John Milton


John Milton’s chief polemical prose was written in the decades of the 1640s and 1650s, during the strife between the Church of England and various reformist groups such as the Puritans and between the monarch and Parliament. These works advocate a freedom of conscience and a high degree of civil liberty for humankind against the various forms of tyranny and oppression, both religious and governmental. In line with his libertarian outlook, Milton wrote Areopagitica (1644), often cited as one of the most compelling arguments on the freedom of the press.  Up to the Restoration, Milton continued to write in defense of the Protectorate government despite going blind by 1652. After Charles II was crowned, Milton was dismissed from governmental service, apprehended, and imprisoned. Payment of fines and the intercession of friends and family, including Andrew Marvell, Sir William Davenant, and perhaps Christopher Milton, his younger brother and a Royalist lawyer, brought about Milton’s release. In the troubled period at and after the Restoration he was forced to depart his home which he had occupied for eight years in Petty-France, Westminster. He took up residence elsewhere, including the house of a friend in Bartholomew Close; eventually, he settled in a home at Artillery Walk toward Bunhill Fields. On or about 8 November 1674, when he was almost sixty-six years old, Milton died of complications from gout. Source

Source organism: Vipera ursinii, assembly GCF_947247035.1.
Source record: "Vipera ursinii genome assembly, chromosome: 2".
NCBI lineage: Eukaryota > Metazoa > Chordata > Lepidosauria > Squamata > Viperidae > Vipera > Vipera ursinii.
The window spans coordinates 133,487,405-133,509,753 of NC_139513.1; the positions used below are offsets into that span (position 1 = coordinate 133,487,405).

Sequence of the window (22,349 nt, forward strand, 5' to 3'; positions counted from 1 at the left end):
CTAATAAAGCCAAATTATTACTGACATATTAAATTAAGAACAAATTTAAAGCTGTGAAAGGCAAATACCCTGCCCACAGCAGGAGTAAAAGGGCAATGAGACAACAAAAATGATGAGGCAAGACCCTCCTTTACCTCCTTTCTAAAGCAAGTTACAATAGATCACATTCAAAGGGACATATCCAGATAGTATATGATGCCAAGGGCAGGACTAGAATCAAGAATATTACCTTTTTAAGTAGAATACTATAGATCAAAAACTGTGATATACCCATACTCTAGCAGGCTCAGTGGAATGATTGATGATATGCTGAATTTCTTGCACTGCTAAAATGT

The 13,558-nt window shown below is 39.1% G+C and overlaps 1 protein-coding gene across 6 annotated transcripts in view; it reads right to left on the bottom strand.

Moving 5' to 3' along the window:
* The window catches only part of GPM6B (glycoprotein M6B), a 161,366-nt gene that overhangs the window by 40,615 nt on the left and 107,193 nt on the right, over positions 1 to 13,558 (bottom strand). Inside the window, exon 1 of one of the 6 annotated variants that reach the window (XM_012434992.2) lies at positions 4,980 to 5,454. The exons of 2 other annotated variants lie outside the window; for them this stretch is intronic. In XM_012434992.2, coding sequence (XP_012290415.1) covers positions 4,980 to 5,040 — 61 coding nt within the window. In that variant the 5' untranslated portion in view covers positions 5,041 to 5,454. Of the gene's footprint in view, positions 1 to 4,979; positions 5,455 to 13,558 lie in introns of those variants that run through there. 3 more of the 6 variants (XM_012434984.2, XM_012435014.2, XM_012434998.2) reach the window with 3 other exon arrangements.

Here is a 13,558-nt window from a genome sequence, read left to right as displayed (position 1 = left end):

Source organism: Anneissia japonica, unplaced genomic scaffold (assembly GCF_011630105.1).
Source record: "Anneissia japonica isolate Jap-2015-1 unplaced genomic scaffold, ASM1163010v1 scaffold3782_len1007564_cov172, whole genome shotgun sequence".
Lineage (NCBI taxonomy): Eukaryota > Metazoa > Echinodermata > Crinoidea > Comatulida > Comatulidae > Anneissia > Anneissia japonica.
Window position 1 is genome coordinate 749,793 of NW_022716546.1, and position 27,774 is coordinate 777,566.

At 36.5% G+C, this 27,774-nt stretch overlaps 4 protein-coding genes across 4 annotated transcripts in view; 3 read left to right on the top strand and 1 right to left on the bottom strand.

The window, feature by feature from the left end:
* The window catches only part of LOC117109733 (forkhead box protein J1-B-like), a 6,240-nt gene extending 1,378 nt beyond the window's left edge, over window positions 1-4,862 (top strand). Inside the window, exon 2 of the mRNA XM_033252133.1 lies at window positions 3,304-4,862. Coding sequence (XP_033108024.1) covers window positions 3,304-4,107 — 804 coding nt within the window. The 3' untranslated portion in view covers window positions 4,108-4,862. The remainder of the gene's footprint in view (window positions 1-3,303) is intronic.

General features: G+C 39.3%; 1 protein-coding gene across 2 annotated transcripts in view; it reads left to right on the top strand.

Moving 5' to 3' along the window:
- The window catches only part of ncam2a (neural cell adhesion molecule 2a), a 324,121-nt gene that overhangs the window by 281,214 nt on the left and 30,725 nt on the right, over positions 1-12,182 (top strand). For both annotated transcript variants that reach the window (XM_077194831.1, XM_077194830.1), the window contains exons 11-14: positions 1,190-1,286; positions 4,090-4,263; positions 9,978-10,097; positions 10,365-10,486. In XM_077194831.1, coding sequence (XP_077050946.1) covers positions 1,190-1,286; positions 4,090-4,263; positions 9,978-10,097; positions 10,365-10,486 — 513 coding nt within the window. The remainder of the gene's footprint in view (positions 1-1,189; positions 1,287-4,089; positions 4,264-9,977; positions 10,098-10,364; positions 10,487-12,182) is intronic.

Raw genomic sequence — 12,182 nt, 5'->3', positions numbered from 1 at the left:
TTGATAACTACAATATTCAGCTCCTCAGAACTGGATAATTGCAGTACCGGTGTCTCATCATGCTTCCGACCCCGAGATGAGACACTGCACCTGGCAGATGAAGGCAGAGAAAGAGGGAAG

Sonnet 19: When I consider how my light is spent

When I consider how my light is spent,

   Ere half my days, in this dark world and wide,

   And that one Talent which is death to hide

   Lodged with me useless, though my Soul more bent

To serve therewith my Maker, and present

   My true account, lest he returning chide;

   “Doth God exact day-labour, light denied?”

   I fondly ask. But patience, to prevent

That murmur, soon replies, “God doth not need

   Either man’s work or his own gifts; who best

   Bear his mild yoke, they serve him best. His state

Is Kingly. Thousands at his bidding speed

   And post o’er Land and Ocean without rest:

   They also serve who only stand and wait.”





Literary Movements:

English Renaissance

Anthology Years:




Doubt & Fear

Faith & Hope

Health & Illness

Strength & Resilience

Literary Devices:


conversation between two or more people as a feature of a book, play, or movie

End Rhyme

when a poem has lines ending with words that sound the same

Iambic Pentameter

a line of verse composed of five iambs– an unstressed syllable followed by a stressed syllable (u / u / u / u / u /) commonly used in the Renaissance period


A poem with fourteen lines that traditionally uses a fixed rhyme scheme and meter.